Tsedal Neeley: Remote Work Revolution
Tsedal Neeley is a professor at the Harvard Business School. Her work focuses on how leaders can scale their organizations by developing and implementing global and digital strategies. She has published extensively in leading scholarly and practitioner-oriented outlets and her work has been widely covered in media outlets such as the BBC, CNN, Financial Times, NPR, The Wall Street Journal, and The Economist.
She was named to the Thinkers50 On the Radar list for making lasting contributions to management and is the recipient of many other awards and honors for her teaching and research. She is the author of Remote Work Revolution: Succeeding from Anywhere*.
In this conversation, Tsedal and I explore what the research shows us about productivity and fear around remote work. We highlight three key principles that leaders can lean in on in order to engage remote teams better. Plus, Tsedal provides practical examples on how almost any leader can put these principles into action.
- The research has been clear for decades that employees are more productive working remotely.
- Surveillance software and services are almost always a poor direction for leaders and organizations.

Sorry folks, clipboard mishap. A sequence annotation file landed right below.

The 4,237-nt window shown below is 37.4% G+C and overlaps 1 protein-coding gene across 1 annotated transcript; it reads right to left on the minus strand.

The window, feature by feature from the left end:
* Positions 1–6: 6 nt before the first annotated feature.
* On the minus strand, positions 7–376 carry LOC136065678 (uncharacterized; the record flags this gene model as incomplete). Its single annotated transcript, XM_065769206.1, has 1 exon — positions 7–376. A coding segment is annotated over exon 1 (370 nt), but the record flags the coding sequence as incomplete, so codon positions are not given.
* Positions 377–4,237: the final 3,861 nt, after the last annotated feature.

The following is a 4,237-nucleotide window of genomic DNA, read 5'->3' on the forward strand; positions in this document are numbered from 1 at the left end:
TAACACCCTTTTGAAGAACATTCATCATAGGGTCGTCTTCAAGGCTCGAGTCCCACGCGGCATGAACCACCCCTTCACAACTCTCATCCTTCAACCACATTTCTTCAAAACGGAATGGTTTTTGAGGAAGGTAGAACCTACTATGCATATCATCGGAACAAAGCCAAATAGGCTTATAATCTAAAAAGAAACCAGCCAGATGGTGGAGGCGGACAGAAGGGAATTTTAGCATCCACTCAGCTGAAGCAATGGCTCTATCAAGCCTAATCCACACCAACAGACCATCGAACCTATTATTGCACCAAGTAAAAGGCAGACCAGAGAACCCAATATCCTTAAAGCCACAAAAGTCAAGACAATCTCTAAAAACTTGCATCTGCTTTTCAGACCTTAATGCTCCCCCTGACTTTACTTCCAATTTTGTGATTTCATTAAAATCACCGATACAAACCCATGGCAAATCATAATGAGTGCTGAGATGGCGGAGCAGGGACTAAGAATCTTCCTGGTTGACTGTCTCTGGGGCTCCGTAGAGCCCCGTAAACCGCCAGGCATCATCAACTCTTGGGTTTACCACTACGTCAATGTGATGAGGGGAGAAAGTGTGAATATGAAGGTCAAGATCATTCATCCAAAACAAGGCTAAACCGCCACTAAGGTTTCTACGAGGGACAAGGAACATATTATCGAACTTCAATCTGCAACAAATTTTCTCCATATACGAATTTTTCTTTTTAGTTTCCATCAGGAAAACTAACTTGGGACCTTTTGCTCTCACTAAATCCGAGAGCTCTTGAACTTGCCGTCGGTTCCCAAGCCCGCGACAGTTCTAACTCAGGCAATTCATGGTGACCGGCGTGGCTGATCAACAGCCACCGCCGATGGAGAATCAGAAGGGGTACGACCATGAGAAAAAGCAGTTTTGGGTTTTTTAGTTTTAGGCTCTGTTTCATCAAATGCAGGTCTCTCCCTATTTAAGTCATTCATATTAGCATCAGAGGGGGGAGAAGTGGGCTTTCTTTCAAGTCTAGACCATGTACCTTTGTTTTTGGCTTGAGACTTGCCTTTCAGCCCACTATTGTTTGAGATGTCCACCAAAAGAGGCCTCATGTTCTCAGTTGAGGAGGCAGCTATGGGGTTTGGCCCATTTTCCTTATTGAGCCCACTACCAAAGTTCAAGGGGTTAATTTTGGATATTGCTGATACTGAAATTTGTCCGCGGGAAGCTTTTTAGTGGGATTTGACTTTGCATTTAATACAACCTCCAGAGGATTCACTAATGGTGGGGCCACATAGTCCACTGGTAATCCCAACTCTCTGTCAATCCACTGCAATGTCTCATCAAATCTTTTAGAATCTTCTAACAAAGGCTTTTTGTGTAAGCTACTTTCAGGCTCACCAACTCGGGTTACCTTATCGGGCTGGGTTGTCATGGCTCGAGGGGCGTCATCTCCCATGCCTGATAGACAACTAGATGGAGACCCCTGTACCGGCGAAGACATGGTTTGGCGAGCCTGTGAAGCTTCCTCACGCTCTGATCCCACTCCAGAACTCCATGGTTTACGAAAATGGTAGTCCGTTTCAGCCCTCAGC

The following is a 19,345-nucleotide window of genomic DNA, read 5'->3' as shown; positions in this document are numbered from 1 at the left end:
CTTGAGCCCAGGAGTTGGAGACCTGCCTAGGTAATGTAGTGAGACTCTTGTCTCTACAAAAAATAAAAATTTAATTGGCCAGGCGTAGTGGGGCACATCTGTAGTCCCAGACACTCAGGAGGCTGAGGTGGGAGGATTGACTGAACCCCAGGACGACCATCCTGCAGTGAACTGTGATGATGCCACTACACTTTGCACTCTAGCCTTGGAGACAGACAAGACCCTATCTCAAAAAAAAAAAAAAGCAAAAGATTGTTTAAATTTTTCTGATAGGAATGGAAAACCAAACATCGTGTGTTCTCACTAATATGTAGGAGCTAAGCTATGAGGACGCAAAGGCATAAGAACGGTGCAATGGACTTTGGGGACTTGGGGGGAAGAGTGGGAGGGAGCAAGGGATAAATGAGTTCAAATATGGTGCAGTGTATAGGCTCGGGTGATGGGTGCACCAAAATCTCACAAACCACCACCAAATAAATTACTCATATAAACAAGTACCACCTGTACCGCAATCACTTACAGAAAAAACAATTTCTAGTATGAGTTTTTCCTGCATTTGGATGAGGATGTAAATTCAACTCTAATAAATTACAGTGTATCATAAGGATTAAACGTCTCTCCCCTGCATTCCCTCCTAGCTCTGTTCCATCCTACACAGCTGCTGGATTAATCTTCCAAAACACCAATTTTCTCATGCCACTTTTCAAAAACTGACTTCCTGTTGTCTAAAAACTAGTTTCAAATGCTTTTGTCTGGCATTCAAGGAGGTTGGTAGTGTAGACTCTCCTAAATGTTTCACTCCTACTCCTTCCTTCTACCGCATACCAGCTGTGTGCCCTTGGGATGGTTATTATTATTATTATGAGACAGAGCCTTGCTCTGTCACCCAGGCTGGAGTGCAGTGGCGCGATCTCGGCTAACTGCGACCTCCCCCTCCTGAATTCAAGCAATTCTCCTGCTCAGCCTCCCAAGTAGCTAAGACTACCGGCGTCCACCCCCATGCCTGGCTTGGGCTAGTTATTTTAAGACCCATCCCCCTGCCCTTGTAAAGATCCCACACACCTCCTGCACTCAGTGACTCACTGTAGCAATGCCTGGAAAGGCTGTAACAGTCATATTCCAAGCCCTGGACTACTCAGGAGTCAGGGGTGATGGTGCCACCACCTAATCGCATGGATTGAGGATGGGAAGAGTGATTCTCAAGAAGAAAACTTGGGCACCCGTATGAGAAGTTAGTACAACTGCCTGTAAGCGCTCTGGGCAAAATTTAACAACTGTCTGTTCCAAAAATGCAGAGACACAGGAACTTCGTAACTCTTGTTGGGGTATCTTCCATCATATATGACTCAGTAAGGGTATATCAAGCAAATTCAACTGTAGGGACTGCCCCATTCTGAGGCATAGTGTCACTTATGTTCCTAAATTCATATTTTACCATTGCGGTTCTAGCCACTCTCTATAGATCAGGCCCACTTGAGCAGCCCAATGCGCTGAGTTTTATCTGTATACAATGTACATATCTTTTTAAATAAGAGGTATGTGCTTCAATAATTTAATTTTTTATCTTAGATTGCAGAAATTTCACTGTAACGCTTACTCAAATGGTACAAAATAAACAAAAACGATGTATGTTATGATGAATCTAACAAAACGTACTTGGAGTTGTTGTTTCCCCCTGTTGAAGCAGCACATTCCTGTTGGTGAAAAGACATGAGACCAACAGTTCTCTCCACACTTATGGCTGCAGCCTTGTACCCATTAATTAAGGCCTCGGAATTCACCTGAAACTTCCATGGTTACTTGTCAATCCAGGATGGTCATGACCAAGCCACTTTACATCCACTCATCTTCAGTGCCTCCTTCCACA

- Leaders should structure unstructured time for informal interactions — and should be the ones who initiate these conversations.
- Emphasize individuals and individual differences, even more so than you might in person. Avoid referring to people by their membership in subgroups.
- In addition to not shutting down conflict, leaders in remote settings need to force it, so the best ideas can emerge on the team.
- Remote Work Revolution: Succeeding from Anywhere* by Tsedal Neeley
- Tsedal Neeley’s website
Download my interview notes in PDF format (free membership required).
- How to Build Psychological Safety, with Amy Edmondson (episode 404)
- Transitioning to Remote Leadership, with Tammy Bjelland (episode 509)
- The Way Out of Major Conflict, with Amanda Ripley (episode 529)
Activate your free membership for full access to the entire library of interviews since 2011, searchable by topic.